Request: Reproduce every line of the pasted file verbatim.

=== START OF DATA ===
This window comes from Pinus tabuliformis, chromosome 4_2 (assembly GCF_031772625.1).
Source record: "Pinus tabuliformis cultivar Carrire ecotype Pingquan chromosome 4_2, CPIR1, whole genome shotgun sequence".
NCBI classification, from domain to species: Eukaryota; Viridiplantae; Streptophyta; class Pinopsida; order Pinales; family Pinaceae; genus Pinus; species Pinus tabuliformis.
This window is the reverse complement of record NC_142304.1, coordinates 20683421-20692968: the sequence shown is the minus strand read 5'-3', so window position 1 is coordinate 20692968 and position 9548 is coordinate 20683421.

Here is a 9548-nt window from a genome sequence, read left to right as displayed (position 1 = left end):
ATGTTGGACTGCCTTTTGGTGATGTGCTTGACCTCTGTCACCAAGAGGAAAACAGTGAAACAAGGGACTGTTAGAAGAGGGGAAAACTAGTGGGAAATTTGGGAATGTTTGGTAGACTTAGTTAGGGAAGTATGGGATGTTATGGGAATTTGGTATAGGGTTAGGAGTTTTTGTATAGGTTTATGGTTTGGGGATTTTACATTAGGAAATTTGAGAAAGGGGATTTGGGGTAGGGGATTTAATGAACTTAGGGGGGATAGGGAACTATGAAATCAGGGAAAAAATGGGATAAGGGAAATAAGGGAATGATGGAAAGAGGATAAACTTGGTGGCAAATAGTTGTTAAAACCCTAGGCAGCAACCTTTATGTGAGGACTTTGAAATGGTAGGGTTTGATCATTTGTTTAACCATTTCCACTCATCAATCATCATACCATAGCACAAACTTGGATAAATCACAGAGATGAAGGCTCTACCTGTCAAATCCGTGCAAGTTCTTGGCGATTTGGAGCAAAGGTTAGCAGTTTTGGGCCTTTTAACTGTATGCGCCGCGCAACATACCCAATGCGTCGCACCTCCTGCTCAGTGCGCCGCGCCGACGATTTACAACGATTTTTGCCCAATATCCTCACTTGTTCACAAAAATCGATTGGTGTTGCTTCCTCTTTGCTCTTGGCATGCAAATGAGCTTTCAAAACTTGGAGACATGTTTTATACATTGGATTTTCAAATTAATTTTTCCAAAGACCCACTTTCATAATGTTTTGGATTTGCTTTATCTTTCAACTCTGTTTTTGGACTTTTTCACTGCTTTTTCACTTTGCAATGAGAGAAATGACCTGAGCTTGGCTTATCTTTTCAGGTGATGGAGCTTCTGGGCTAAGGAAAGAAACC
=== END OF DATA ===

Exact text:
This window comes from Pinus tabuliformis, chromosome 4_2 (assembly GCF_031772625.1).
Source record: "Pinus tabuliformis cultivar Carrire ecotype Pingquan chromosome 4_2, CPIR1, whole genome shotgun sequence".
NCBI classification, from domain to species: Eukaryota; Viridiplantae; Streptophyta; class Pinopsida; order Pinales; family Pinaceae; genus Pinus; species Pinus tabuliformis.
This window is the reverse complement of record NC_142304.1, coordinates 20683421-20692968: the sequence shown is the minus strand read 5'-3', so window position 1 is coordinate 20692968 and position 9548 is coordinate 20683421.

Here is a 9548-nt window from a genome sequence, read left to right as displayed (position 1 = left end):
ATGTTGGACTGCCTTTTGGTGATGTGCTTGACCTCTGTCACCAAGAGGAAAACAGTGAAACAAGGGACTGTTAGAAGAGGGGAAAACTAGTGGGAAATTTGGGAATGTTTGGTAGACTTAGTTAGGGAAGTATGGGATGTTATGGGAATTTGGTATAGGGTTAGGAGTTTTTGTATAGGTTTATGGTTTGGGGATTTTACATTAGGAAATTTGAGAAAGGGGATTTGGGGTAGGGGATTTAATGAACTTAGGGGGGATAGGGAACTATGAAATCAGGGAAAAAATGGGATAAGGGAAATAAGGGAATGATGGAAAGAGGATAAACTTGGTGGCAAATAGTTGTTAAAACCCTAGGCAGCAACCTTTATGTGAGGACTTTGAAATGGTAGGGTTTGATCATTTGTTTAACCATTTCCACTCATCAATCATCATACCATAGCACAAACTTGGATAAATCACAGAGATGAAGGCTCTACCTGTCAAATCCGTGCAAGTTCTTGGCGATTTGGAGCAAAGGTTAGCAGTTTTGGGCCTTTTAACTGTATGCGCCGCGCAACATACCCAATGCGTCGCACCTCCTGCTCAGTGCGCCGCGCCGACGATTTACAACGATTTTTGCCCAATATCCTCACTTGTTCACAAAAATCGATTGGTGTTGCTTCCTCTTTGCTCTTGGCATGCAAATGAGCTTTCAAAACTTGGAGACATGTTTTATACATTGGATTTTCAAATTAATTTTTCCAAAGACCCACTTTCATAATGTTTTGGATTTGCTTTATCTTTCAACTCTGTTTTTGGACTTTTTCACTGCTTTTTCACTTTGCAATGAGAGAAATGACCTGAGCTTGGCTTATCTTTTCAGGTGATGGAGCTTCTGGGCTAAGGAAAGAAACC